Exactly. Consider the scene where the noobies are being fitted out with those expensive, highly advanced (but apparently fragile) powered armours. Heavy Duty informs them that the suit's interface responds to their thoughts. "Ripcord"'s HUD immediately starts flashing pictures of Scarlett. Meanwhile, Duke is quietly flipping through the displays.

    That's right, Duke, the guy who just came from a close encounter with the girl he was once supposed to marry who is now an international terrorist who tried to kill him, is patiently learning how this thing he's supposed to use works, while Ripcord can't take his mind off a woman he only just met.

    But really, I just love how the character is one giant, name-grabbing deus ex machina. Need to "defrost" an ice-queen? Ripcord is there. Need a character to somehow know how the enemy found the secret base? Ripcord. Need to get close to a girl in a vulnerable moment when all of the team-mates who should logically be providing emotional support, especially the one she claims is like a brother to her, have somehow vanished off the face of the Earth? Hey, it's Ripcord! Need to commandeer an exotic, highly advanced combat aircraft that no one's ever even seen before, let alone trained on? Ripcord can do it.

    And of course, there's his miraculously overcoming his incredible lack of coordination in the accelerator suit (why did they let him and Duke use those things in the first place?) to snatch Scarlett out of the air when she gets blasted off of her motorcycle (Duke and Snake Eyes apparently can't be bothered) and land in what looks like the finisher to a ballroom dance routine. Good grief...

    I just don't understand it at all. How did it go so wrong?

    Okay?.
  20. Quiet_Mandalorian Force Ghost

    Member Since:
    Apr 19, 2005
    star 5
    I?ve got a lot of ire for this ?flick? in general, but if you scroll up, you?ll see that I?ve already explained why it isn?t like the cartoon, not that I want it to be like the cartoon, mind you.

    So close, and yet so far?

    Wrong on both counts, I?m afraid. In the first place, I?m not opposed to the borrowing of ideas from the cartoon per se but rather with the choice and execution of said material. Secondly, the comics are higher canon. As I said before, the cartoon was merely an (often laughably silly) adaptation of the comic books.

    I suspect that that is entirely irrelevant.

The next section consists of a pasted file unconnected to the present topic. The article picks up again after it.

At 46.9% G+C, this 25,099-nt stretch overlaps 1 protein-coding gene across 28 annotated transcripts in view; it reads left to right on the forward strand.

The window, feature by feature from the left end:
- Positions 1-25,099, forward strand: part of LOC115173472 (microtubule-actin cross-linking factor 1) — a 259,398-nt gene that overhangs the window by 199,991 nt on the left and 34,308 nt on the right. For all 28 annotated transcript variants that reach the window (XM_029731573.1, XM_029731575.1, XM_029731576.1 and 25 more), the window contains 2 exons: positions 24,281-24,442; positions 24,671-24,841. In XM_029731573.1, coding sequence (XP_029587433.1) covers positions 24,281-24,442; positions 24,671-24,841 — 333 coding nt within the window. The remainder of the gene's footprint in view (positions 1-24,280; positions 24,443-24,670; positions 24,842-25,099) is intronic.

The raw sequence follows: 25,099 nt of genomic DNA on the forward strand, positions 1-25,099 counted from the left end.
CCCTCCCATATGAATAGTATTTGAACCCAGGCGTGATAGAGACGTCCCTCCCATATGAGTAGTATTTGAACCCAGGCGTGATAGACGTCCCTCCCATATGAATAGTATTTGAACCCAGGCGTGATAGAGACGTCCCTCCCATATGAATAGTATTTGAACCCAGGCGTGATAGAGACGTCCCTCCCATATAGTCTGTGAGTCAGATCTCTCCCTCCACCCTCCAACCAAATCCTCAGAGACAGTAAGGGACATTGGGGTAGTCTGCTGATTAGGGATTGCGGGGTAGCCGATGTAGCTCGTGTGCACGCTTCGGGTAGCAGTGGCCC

And?

    Considering your apparent lack of familiarity with the comic I find that assertion rather suspect.

    No, they?re not. I'm trying to make a point here about the effective adaptation of the G.I. Joe: A Real American Hero setting into a feature film, and how Rise of Cobra fails to do so. Your fondness for the cartoons is not important.

    If you define two as ?a ton?. Prior to Joel Schumacher?s embarrassing pair of outings, we had Batman, Batman Returns and the animated Batman: Mask of the Phantasm, none of which could be called cartoonish in the sense that Batman and Robin or G.I. Joe: Rise of Cobra are.

    The problem, of course, is that Batman is a much more widely known property than G.I. Joe, with a much more grounded public perception of the character. This film is not going to do good things for the image of the G.I. Joe franchise.
  21. Robimus Force Ghost

    Member Since:
    Jul 6, 2007
    star 5
    Quiet_Mandalorian:

    I sense this has more to do with anger toward me for liking the film, seeing similarities from the cartoons I've watched and comics I've read. Mostly you seem to want to put me down, make fun of my use of words and just be needlessly confrontational. So be it. The thread is yours.[face_peace]
  22. Jedimarine Force Ghost

    Member Since:
    Feb 13, 2001
    star 5
    #1 at the box office.

    And probably well on it's way to a low budget, straight to DVD sequel.

    And even if it's low budget director were more true to the source, it won't matter.



    Anyone who went and saw this:
    would you mind sharing just how much the ticket cost you? (or equivalent if you used a pass...money will still go to the distributor)

    I'd love to know just how much of a contribution our board community made to this.



    Summers knows how to cash in on first week people, that's for sure...perhaps that's where the talent ends.

    For the sake of us all, and all the other properties waiting out there to be potentially abused by this director...relegate this guy to "Uwe Boll" status and get him out of the major theatrical release business.
  23. JEDI-SOLO Force Ghost

    Member Since:
    Feb 12, 2002
    star 5
    Looks like I won't be going to see this one at the movies based on some of yalls comments. It was that bad, really?

    Oh yeah an just because I am a dumbass......can someone explain to me what PC stands for?
  24. Koohii Jedi Grand Master

    Member Since:
    May 30, 2003
    star 5
    Yes, it really was that bad. Really, really bad. If you are truly massochistic, put it on your netflix queue (or however you rent your DVDs) so you can shut it off once you become disgusted with it, but don't waste your time and money at the theater.
    Depending on context, Personal Computer or Political Correctness. In this conversation, it was the extreme distortion of reality in favor of "inoffensive" language. Like calling a bum "homeless" or "temporarily disenfranchised."